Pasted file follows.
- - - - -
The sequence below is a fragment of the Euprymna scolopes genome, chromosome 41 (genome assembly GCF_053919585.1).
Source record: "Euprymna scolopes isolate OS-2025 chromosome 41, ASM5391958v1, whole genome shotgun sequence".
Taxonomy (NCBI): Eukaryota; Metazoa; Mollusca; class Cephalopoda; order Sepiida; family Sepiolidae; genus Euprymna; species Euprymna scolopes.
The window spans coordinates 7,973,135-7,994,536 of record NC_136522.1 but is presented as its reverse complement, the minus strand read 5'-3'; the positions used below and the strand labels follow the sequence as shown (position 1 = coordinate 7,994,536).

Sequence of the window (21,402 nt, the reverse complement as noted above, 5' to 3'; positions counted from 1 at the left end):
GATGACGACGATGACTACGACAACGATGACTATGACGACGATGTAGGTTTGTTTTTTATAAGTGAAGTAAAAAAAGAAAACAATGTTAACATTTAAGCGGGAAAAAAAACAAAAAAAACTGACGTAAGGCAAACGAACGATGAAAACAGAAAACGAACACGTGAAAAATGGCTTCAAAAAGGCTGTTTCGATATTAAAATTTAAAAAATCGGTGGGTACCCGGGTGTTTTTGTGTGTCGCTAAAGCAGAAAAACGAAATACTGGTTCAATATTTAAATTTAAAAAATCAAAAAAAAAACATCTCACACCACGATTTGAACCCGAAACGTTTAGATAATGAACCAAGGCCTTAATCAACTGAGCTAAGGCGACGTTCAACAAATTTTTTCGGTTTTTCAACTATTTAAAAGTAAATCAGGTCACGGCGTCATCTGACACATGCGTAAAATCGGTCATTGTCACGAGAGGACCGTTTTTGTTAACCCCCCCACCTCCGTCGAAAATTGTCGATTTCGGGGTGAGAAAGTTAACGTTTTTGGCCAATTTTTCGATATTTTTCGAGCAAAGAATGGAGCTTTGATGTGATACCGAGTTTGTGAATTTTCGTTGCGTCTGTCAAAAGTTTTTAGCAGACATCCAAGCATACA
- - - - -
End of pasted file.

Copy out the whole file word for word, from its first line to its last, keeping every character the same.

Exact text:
The sequence below is a fragment of the Euprymna scolopes genome, chromosome 41 (genome assembly GCF_053919585.1).
Source record: "Euprymna scolopes isolate OS-2025 chromosome 41, ASM5391958v1, whole genome shotgun sequence".
Taxonomy (NCBI): Eukaryota; Metazoa; Mollusca; class Cephalopoda; order Sepiida; family Sepiolidae; genus Euprymna; species Euprymna scolopes.
The window spans coordinates 7,973,135-7,994,536 of record NC_136522.1 but is presented as its reverse complement, the minus strand read 5'-3'; the positions used below and the strand labels follow the sequence as shown (position 1 = coordinate 7,994,536).

Sequence of the window (21,402 nt, the reverse complement as noted above, 5' to 3'; positions counted from 1 at the left end):
GATGACGACGATGACTACGACAACGATGACTATGACGACGATGTAGGTTTGTTTTTTATAAGTGAAGTAAAAAAAGAAAACAATGTTAACATTTAAGCGGGAAAAAAAACAAAAAAAACTGACGTAAGGCAAACGAACGATGAAAACAGAAAACGAACACGTGAAAAATGGCTTCAAAAAGGCTGTTTCGATATTAAAATTTAAAAAATCGGTGGGTACCCGGGTGTTTTTGTGTGTCGCTAAAGCAGAAAAACGAAATACTGGTTCAATATTTAAATTTAAAAAATCAAAAAAAAAACATCTCACACCACGATTTGAACCCGAAACGTTTAGATAATGAACCAAGGCCTTAATCAACTGAGCTAAGGCGACGTTCAACAAATTTTTTCGGTTTTTCAACTATTTAAAAGTAAATCAGGTCACGGCGTCATCTGACACATGCGTAAAATCGGTCATTGTCACGAGAGGACCGTTTTTGTTAACCCCCCCACCTCCGTCGAAAATTGTCGATTTCGGGGTGAGAAAGTTAACGTTTTTGGCCAATTTTTCGATATTTTTCGAGCAAAGAATGGAGCTTTGATGTGATACCGAGTTTGTGAATTTTCGTTGCGTCTGTCAAAAGTTTTTAGCAGACATCCAAGCATACA